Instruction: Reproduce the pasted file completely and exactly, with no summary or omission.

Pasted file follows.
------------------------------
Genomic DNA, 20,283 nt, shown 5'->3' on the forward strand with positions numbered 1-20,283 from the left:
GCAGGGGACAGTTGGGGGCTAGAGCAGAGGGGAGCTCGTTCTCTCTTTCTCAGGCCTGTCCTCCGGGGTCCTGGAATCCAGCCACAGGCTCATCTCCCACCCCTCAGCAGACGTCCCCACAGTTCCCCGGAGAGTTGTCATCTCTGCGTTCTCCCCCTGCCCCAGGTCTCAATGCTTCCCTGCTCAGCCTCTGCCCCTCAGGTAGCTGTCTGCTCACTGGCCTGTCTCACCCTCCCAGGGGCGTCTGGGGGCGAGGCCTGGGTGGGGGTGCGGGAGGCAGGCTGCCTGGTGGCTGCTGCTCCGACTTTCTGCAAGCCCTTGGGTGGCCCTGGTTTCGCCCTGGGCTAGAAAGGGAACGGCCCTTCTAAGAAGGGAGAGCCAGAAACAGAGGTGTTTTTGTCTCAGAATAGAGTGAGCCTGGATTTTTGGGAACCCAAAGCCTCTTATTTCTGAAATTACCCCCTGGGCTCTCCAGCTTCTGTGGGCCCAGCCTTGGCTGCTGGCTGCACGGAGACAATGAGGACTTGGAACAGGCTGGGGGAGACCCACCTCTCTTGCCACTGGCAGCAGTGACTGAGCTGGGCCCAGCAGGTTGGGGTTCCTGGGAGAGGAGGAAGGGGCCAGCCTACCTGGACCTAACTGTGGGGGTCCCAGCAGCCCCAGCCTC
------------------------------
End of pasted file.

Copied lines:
Genomic DNA, 20,283 nt, shown 5'->3' on the forward strand with positions numbered 1-20,283 from the left:
GCAGGGGACAGTTGGGGGCTAGAGCAGAGGGGAGCTCGTTCTCTCTTTCTCAGGCCTGTCCTCCGGGGTCCTGGAATCCAGCCACAGGCTCATCTCCCACCCCTCAGCAGACGTCCCCACAGTTCCCCGGAGAGTTGTCATCTCTGCGTTCTCCCCCTGCCCCAGGTCTCAATGCTTCCCTGCTCAGCCTCTGCCCCTCAGGTAGCTGTCTGCTCACTGGCCTGTCTCACCCTCCCAGGGGCGTCTGGGGGCGAGGCCTGGGTGGGGGTGCGGGAGGCAGGCTGCCTGGTGGCTGCTGCTCCGACTTTCTGCAAGCCCTTGGGTGGCCCTGGTTTCGCCCTGGGCTAGAAAGGGAACGGCCCTTCTAAGAAGGGAGAGCCAGAAACAGAGGTGTTTTTGTCTCAGAATAGAGTGAGCCTGGATTTTTGGGAACCCAAAGCCTCTTATTTCTGAAATTACCCCCTGGGCTCTCCAGCTTCTGTGGGCCCAGCCTTGGCTGCTGGCTGCACGGAGACAATGAGGACTTGGAACAGGCTGGGGGAGACCCACCTCTCTTGCCACTGGCAGCAGTGACTGAGCTGGGCCCAGCAGGTTGGGGTTCCTGGGAGAGGAGGAAGGGGCCAGCCTACCTGGACCTAACTGTGGGGGTCCCAGCAGCCCCAGCCTC